I love fun programming tutorials, and I love the Jupyter notebook for showing how to do cool Python stuff. So I was really happy this morning when I saw Allison Parrish (who makes a lot of delightful computer-generated language art) post these tutorials she’s written (which mostly use the Jupyter notebook) about how to parse and generate English text this morning!
First, some links to cool stuff Allison has done:
- her awesome website with a billion cool links
- Her !!Con talk lossy text compression, for some reason?!?! (which is basically about using JPEG compression to compress text, with weird and wonderful results. It’s 10 minutes, watch it, really)
- The Ephemerides is a lovely Twitter bot that posts computer-generated poems and pictures from space
- everyword tweeted every word in the English language
- awesome transcript of “Exploring (Semantic) Space With (Literal) Robots”, a talk by her about computer-generated poetry.
- A game called rewordable that I want to buy
And now the tutorials! To start, there’s this a basic intro to working with CSV files in Python (which is extremely useful, but I know that.
Here are the links to the 4 tutorials I was really excited about if you just want the links and don’t care what I have to say about them :)
First! Suppose you want to generate random text, like “I’m a banana, not a cucumber”. You could do this by writing like
"I'm a %s, not a %s" % ("banana", "cucumber"), but you’ll run into problems fast because it’s “I’m an apple”, not “I’m a apple”.
It turns out that there’s a cool library called Tracery to help you with text generation. Allison has 2 cool tutorials about Tracery:
Parsing text with spaCy
The next tutorial is NLP concepts with spaCy. Basically you can take a sentence or paragraph and parse it to figure out what it means! Some example of stuff she explains how to figure out:
Where the sentences are Whether a word is a verb or a noun or what Identify more complicated grammar constructs like the “prepositional phrases” (‘with reason and conscience’, ‘towards one another’)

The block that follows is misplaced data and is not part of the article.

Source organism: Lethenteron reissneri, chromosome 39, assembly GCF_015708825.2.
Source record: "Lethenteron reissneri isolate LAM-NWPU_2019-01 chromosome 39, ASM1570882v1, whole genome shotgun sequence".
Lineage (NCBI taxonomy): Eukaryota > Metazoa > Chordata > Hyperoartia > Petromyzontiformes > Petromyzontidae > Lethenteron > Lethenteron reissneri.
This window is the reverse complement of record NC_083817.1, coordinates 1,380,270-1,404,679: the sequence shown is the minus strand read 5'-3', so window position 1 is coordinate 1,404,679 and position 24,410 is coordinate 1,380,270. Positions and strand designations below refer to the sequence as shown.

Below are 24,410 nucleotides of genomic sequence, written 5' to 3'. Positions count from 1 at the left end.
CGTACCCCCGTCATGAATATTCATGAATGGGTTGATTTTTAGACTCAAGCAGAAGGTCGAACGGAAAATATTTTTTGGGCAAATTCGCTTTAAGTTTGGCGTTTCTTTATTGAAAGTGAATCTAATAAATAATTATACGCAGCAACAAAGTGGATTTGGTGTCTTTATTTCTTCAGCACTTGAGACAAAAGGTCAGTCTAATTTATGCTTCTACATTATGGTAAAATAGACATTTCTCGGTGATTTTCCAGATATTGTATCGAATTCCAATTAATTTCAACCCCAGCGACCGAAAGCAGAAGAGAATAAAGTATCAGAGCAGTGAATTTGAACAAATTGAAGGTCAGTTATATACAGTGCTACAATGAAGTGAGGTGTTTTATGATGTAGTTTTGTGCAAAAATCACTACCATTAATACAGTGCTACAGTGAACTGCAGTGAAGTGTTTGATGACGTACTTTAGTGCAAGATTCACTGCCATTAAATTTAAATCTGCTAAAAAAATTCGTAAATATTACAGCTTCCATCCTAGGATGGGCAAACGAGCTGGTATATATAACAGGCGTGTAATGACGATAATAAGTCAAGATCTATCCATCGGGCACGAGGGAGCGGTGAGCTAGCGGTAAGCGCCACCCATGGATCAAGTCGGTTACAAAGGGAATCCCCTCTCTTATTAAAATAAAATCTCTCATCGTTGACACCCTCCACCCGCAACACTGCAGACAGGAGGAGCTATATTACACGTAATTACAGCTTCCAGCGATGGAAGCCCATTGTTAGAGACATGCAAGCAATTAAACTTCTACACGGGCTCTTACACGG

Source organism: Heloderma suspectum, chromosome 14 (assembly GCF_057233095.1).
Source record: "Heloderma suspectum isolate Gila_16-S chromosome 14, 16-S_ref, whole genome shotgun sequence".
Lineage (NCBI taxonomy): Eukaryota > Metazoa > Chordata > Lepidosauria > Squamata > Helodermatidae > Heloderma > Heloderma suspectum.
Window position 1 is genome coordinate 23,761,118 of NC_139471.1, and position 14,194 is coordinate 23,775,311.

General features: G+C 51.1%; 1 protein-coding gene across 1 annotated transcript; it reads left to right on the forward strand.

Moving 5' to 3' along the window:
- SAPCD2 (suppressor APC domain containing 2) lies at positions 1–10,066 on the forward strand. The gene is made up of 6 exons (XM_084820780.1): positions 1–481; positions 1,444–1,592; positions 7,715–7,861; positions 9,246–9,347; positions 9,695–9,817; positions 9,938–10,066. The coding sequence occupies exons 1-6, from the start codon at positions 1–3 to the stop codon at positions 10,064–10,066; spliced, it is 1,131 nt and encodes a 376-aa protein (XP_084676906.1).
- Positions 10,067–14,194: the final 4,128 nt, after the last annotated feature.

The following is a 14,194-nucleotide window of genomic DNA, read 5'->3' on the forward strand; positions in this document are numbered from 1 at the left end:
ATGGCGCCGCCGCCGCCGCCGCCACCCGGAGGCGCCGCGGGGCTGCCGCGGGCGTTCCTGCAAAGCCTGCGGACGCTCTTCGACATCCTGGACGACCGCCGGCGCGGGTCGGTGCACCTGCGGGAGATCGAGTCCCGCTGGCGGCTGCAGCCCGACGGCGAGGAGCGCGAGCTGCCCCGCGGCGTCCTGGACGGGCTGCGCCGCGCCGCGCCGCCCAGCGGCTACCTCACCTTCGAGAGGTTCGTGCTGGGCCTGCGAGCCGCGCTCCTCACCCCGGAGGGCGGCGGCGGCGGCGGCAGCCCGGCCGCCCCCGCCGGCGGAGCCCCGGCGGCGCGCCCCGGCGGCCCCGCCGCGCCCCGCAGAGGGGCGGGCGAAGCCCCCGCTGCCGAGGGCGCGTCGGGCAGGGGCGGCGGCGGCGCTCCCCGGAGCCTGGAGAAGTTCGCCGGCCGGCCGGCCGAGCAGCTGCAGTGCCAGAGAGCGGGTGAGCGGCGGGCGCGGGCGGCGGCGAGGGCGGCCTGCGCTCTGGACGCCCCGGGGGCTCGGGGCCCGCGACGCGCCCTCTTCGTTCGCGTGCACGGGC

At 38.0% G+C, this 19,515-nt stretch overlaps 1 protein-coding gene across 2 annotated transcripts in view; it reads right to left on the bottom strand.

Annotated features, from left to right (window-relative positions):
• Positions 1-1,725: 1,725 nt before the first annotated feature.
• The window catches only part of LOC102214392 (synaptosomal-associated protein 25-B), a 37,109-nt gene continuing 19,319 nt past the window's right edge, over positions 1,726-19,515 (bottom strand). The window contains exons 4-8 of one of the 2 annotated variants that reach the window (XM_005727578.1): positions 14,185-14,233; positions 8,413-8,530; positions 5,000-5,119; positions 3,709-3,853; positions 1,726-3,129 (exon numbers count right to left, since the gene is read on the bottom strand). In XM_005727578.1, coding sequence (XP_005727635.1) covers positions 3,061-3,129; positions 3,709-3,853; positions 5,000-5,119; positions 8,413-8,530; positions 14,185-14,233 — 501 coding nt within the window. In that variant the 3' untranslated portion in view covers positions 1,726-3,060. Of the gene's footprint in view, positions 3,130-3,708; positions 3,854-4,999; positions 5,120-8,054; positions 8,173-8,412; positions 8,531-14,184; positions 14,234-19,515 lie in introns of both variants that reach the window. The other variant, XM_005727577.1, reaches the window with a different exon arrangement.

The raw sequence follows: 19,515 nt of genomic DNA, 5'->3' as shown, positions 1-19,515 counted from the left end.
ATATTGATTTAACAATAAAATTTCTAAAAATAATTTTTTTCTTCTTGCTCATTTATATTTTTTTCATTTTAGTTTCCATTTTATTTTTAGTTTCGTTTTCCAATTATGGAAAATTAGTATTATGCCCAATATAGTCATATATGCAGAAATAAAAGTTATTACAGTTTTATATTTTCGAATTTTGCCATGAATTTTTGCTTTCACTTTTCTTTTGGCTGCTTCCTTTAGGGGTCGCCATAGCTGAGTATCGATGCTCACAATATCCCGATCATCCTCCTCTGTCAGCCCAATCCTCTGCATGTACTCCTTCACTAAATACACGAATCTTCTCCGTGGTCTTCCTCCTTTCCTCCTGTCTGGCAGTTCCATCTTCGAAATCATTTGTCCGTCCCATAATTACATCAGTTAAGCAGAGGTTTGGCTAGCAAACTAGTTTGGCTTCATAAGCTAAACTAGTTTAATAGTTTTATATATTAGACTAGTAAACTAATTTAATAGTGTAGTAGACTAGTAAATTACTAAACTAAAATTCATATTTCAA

She linked to some examples of how to use spacy. I ran the “what they’re doing” example on Pride and Prejudice and it wrote out:
Hurst is returning
Bingley is blaming
Collins is coming
Darcy is viewing
Bingley is providing
Wickham is caring
Darcy is viewing
Lady is remaining
Hill is coming
So it seems to have done a good job of identifying the characters in Pride and Prejudice! Neat!
Previously the NLP library I’d heard about was NLTK, and she has this very useful note in the tutorial:
(Traditionally, most NLP work in Python was done with a library called NLTK. NLTK is a fantastic library, but it’s also a writhing behemoth: large and slippery and difficult to understand. Also, much of the code in NLTK is decades out of date with contemporary practices in NLP.)
Understanding word vectors
Ok, the next tutorial is Understanding word vectors
The cool thing I learned from this is that you can programmatically “average” words like ‘day’ and ‘night’ to end up with ‘evening’! You can also figure out which animals are similar and all kinds of really cool stuff. I didn’t know that you could do this, if you want to know more you should read the excellent tutorial.
Fun building blocks for doing text experiments!
I think these 3 things (tracery for generating sentences, spacy for parsing text, and spacy (again) for seeing which words are similar to each other) seem like a super awesome way to get started with playing with text!